Written by Umur Hatipoğlu, MD, MBA, and Karla Balasko, RRT, MBA
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Over 440 respiratory care training programs are responsible for educating respiratory therapist candidates across the United States. The schools are accredited through a meticulous process overseen by the Commission on Accreditation for Respiratory Care (CoARC). Respiratory therapists are registered and credentialed by the National Board of Respiratory Care.
During recent years, however, a significant trend of decline has been noted in the number of students enrolled in respiratory therapy training programs. In 2019, only 7,819 respiratory care program slots were filled of the available 12,394 slots. Conversely, according to the Bureau of Labor Statistics, the demand for respiratory therapists across the country will continue to rise until 2030, averaging 10,100 per year.
The current staffing shortage in Ohio is approximately 17% of budgeted respiratory therapist FTEs. This number fluctuates widely between hospitals, though, sometimes exceeding 30%. The consequences of the shortage are dire and amplify in a vicious cycle — respiratory patients may not receive optimal care in those hospitals with critical staffing levels, and respiratory therapists are not able to function at the top of their license since they are bogged down with excessive scheduled work such as nebulized bronchodilator treatments.
This results in frustration for all involved: patients, respiratory therapists and attending clinicians. Unfortunately, burnout, retirement and simply leaving the profession have become commonplace in the respiratory therapy profession. As a result, hospitals pay enormous sums to staffing agencies to provide essential respiratory care services. The current status quo is not sustainable.
Enterprise Respiratory Therapy at Cleveland Clinic includes 18 hospitals within the Cleveland Clinic Health System in Ohio and Florida. While particularly exacerbated during the pandemic, staffing shortage has been on the agenda for several years prior to the pandemic. During an internal recruitment event, Cleveland Clinic caregivers suggested that respiratory therapy programs are available but not accessible to those who are currently employed at Cleveland Clinic.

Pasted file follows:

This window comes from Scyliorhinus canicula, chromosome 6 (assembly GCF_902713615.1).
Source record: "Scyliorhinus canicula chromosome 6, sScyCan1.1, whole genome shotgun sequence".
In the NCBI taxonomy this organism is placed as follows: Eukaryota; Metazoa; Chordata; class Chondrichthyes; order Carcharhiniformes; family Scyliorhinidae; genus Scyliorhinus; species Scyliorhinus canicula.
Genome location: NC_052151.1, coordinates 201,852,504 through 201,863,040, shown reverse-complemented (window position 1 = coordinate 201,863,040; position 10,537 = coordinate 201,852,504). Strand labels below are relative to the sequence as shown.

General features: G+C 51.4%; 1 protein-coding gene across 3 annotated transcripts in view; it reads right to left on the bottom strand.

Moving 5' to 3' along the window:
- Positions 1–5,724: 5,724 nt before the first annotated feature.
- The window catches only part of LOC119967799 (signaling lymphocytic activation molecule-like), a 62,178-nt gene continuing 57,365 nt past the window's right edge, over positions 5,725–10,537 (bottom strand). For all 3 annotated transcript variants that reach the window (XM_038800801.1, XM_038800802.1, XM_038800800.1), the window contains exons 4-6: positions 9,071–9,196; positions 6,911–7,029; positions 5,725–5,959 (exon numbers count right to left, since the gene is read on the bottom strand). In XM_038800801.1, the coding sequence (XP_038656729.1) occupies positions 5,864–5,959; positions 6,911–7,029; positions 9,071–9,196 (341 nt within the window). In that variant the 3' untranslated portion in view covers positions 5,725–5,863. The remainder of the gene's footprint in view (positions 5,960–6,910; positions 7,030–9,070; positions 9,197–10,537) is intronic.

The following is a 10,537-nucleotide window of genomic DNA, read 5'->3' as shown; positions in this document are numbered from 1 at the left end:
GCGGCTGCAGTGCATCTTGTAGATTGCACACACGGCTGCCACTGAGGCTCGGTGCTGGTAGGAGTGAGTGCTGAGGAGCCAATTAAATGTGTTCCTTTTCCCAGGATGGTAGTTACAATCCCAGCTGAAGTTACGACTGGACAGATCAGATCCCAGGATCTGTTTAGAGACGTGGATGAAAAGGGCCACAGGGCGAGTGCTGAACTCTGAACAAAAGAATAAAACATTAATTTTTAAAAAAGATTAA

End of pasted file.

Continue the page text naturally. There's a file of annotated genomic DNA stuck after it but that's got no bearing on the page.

The idea to inaugurate a respiratory therapy program at Cleveland Clinic main campus originated that day from caregiver suggestions. Respiratory therapy programs can only exist under the auspices of accredited educational institutions. Hence, enterprise management began inquiry with local respiratory therapy schools for their interest in collaborating with Cleveland Clinic to start a satellite program in downtown Cleveland. Hesitation on the part of respiratory care programs was not unexpected given the current under-utilization of existing student capacity.
After several productive meetings with Kent State University (KSU), a memorandum of understanding was produced between the institutions to start a respiratory therapy training program at Cleveland Clinic main campus. The program’s curriculum would be jointly prepared by Cleveland Clinic and KSU. The satellite program would have a designated medical director and campus director, and Cleveland Clinic’s state-of-the-art simulation center would provide hands-on education for the respiratory therapist candidates. All clinical rotations would take place at the Cleveland Clinic facilities. The program would accommodate nine students.
The program was approved by the CoARC, and after extensive planning and recruitment effort, the Cleveland Clinic–KSU respiratory therapy program welcomed its first nine students, an all-female class, on January 17, 2023. The students are all currently employed in other Cleveland Clinic positions. Each had a unique story, personal or concerning a loved one, that inspired them to become a respiratory therapist, but they all shared the internal desire to help the sick.
Cleveland Clinic Enterprise Respiratory Therapy is proud to collaborate with KSU to host such a unique program that has provided access and training to individuals who may not have otherwise considered respiratory therapy.